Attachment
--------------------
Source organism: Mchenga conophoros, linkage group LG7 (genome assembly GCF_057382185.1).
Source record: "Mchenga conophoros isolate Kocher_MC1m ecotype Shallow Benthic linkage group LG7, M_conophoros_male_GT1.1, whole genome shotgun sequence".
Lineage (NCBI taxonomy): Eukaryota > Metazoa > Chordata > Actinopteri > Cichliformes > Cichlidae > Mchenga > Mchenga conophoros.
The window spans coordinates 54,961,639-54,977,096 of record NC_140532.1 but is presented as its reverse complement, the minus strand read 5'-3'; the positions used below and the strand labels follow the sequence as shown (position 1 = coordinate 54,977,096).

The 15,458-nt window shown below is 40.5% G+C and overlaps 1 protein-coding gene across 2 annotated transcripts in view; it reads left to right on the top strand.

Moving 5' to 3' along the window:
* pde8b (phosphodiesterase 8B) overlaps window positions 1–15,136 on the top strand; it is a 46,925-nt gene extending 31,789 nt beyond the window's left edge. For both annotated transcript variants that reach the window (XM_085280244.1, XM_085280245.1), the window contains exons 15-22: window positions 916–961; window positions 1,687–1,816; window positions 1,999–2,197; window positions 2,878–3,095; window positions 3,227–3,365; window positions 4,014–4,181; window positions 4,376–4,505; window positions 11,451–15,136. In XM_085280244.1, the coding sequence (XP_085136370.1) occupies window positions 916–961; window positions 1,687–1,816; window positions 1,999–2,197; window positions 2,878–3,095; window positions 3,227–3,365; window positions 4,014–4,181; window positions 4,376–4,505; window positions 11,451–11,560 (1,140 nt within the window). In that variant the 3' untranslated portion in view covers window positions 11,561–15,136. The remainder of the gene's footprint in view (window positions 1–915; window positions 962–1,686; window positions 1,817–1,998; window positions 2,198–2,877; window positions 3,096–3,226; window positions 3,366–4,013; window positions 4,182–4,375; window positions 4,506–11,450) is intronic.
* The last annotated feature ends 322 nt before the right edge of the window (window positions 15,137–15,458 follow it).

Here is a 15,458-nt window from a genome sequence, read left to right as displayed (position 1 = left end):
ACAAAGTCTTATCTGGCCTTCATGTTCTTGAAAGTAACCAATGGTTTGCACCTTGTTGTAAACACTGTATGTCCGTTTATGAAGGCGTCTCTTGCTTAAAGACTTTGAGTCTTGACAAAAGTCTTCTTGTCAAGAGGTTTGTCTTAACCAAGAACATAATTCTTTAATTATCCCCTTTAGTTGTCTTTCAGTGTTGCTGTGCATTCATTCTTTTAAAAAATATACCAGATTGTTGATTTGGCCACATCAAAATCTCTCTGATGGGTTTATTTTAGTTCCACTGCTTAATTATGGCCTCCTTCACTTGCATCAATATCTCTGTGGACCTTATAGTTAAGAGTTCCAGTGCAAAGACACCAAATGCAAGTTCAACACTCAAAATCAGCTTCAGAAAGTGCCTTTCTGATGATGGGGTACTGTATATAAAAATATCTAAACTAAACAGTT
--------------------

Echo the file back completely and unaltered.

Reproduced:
Source organism: Mchenga conophoros, linkage group LG7 (genome assembly GCF_057382185.1).
Source record: "Mchenga conophoros isolate Kocher_MC1m ecotype Shallow Benthic linkage group LG7, M_conophoros_male_GT1.1, whole genome shotgun sequence".
Lineage (NCBI taxonomy): Eukaryota > Metazoa > Chordata > Actinopteri > Cichliformes > Cichlidae > Mchenga > Mchenga conophoros.
The window spans coordinates 54,961,639-54,977,096 of record NC_140532.1 but is presented as its reverse complement, the minus strand read 5'-3'; the positions used below and the strand labels follow the sequence as shown (position 1 = coordinate 54,977,096).

The 15,458-nt window shown below is 40.5% G+C and overlaps 1 protein-coding gene across 2 annotated transcripts in view; it reads left to right on the top strand.

Moving 5' to 3' along the window:
* pde8b (phosphodiesterase 8B) overlaps window positions 1–15,136 on the top strand; it is a 46,925-nt gene extending 31,789 nt beyond the window's left edge. For both annotated transcript variants that reach the window (XM_085280244.1, XM_085280245.1), the window contains exons 15-22: window positions 916–961; window positions 1,687–1,816; window positions 1,999–2,197; window positions 2,878–3,095; window positions 3,227–3,365; window positions 4,014–4,181; window positions 4,376–4,505; window positions 11,451–15,136. In XM_085280244.1, the coding sequence (XP_085136370.1) occupies window positions 916–961; window positions 1,687–1,816; window positions 1,999–2,197; window positions 2,878–3,095; window positions 3,227–3,365; window positions 4,014–4,181; window positions 4,376–4,505; window positions 11,451–11,560 (1,140 nt within the window). In that variant the 3' untranslated portion in view covers window positions 11,561–15,136. The remainder of the gene's footprint in view (window positions 1–915; window positions 962–1,686; window positions 1,817–1,998; window positions 2,198–2,877; window positions 3,096–3,226; window positions 3,366–4,013; window positions 4,182–4,375; window positions 4,506–11,450) is intronic.
* The last annotated feature ends 322 nt before the right edge of the window (window positions 15,137–15,458 follow it).

Here is a 15,458-nt window from a genome sequence, read left to right as displayed (position 1 = left end):
ACAAAGTCTTATCTGGCCTTCATGTTCTTGAAAGTAACCAATGGTTTGCACCTTGTTGTAAACACTGTATGTCCGTTTATGAAGGCGTCTCTTGCTTAAAGACTTTGAGTCTTGACAAAAGTCTTCTTGTCAAGAGGTTTGTCTTAACCAAGAACATAATTCTTTAATTATCCCCTTTAGTTGTCTTTCAGTGTTGCTGTGCATTCATTCTTTTAAAAAATATACCAGATTGTTGATTTGGCCACATCAAAATCTCTCTGATGGGTTTATTTTAGTTCCACTGCTTAATTATGGCCTCCTTCACTTGCATCAATATCTCTGTGGACCTTATAGTTAAGAGTTCCAGTGCAAAGACACCAAATGCAAGTTCAACACTCAAAATCAGCTTCAGAAAGTGCCTTTCTGATGATGGGGTACTGTATATAAAAATATCTAAACTAAACAGTT